Proteins were then precipitated with trichloroacetic acid 20% at 4°C for 12 hours. The precipitate was separated by centrifugation at 7,000 x g for 30 minutes at 4°C. The supernatant was dialysed with distilled water at 1:10 ratio for 48 hours at 4°C, and then every 24 hours for 3 times. The dialysate was treated with 4 volumes of sodium acetate 1% in 95% ethanol for 24 hours at room temperature allowing precipitation of GAGs. Glycosaminoglycans were separated by centrifugation at 7,000 x g for 30 minutes at 10°C. The pellet was dried at 40°C for 30 minutes, and then kept in a drying hood for 12 hours. The extracts obtained were weighed and stored at 4°C. Finally, an aqueous solution 0.2% was prepared from each sample in order to determine the total GAGs and uronic acids content (Nakano et al 1986).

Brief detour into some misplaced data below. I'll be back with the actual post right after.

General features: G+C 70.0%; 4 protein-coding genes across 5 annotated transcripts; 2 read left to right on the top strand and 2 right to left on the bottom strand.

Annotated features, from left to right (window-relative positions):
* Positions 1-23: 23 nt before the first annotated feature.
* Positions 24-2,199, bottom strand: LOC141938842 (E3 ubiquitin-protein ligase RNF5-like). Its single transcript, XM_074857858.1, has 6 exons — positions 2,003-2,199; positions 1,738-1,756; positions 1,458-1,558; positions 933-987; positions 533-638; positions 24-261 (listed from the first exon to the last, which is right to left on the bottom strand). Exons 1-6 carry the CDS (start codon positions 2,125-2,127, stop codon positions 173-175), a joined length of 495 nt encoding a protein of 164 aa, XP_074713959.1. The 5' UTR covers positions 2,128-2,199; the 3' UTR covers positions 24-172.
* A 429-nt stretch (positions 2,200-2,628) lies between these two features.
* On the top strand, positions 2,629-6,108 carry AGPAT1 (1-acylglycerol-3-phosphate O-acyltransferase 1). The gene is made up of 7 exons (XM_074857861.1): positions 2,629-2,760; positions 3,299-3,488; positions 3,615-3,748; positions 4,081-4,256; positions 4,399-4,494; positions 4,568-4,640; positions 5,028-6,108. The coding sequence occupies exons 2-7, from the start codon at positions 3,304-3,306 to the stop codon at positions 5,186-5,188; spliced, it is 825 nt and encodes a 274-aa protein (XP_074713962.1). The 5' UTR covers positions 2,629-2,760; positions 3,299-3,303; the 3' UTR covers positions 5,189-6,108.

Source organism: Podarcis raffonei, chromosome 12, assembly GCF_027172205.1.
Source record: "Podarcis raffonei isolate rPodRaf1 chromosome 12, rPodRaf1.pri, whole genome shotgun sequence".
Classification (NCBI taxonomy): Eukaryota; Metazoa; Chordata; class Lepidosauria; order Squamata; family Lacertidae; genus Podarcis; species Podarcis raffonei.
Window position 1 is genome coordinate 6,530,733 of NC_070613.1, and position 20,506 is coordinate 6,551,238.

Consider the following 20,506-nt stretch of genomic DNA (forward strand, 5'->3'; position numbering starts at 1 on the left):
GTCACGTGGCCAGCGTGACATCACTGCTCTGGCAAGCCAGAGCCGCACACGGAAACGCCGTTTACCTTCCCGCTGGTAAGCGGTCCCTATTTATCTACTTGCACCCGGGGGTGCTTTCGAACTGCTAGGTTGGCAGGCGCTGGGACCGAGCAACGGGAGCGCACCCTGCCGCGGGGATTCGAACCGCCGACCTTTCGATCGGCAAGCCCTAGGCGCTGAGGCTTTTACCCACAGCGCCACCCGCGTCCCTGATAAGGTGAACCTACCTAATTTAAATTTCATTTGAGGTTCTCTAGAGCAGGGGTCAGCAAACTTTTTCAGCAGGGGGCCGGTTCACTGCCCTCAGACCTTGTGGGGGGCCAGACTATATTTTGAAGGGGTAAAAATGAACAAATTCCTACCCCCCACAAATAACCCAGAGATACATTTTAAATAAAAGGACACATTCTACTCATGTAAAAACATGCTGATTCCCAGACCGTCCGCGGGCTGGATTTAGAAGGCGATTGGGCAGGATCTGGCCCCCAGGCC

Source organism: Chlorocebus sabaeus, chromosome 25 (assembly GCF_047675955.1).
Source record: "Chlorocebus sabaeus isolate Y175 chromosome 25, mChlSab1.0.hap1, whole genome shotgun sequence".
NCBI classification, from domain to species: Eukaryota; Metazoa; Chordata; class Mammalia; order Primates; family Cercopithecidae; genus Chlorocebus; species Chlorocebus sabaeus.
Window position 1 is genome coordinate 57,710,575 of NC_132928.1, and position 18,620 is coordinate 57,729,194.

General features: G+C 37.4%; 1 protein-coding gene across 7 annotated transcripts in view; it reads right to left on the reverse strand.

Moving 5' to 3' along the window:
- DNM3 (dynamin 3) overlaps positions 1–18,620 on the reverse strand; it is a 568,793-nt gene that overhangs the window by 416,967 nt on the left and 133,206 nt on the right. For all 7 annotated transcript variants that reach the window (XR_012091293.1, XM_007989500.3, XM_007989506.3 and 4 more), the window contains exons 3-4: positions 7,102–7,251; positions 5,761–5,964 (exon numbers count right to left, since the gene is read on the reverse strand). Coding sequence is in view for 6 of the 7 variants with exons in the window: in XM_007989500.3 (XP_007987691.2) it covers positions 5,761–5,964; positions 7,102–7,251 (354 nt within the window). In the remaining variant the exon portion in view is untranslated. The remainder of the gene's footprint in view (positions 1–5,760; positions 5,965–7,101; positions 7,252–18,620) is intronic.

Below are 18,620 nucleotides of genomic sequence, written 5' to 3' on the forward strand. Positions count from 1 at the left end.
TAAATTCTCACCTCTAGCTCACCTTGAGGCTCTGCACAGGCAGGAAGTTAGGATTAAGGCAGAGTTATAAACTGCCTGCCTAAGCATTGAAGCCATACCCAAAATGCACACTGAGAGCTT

For GAGs determination, a spectrophotometric method was used. The technique is based on the use of Safranin O as cationic dye allowing quantification of GAGs anionic charges (Carrino et al 1991) (this technique includes the detection of chondroitin sulfate and keratan sulfate, the two GAGs that form constituting elements of the aggrecan). In brief, this method consisted of a dot blot system where a nitrocellulose membrane was loaded with 250 μL Safranin O 0.02% in sodium acetate 50 mM pH 4.8, and finally 25 μL of diluted sample 0.02% (5 μg GAGs) was added. Afterwards, vacuum was applied to remove the liquid fraction and then washed with sodium acetate 50 mM pH 4.8.The nitrocellulose membrane was then dissolved in 1 mL of cetilpiridinium 10% at 37°C for 20 minutes and absorbance was determined at 536 nm. 25 μL solution of chondroitin sulfate ranging between 2 to 8 μg was used as a standard.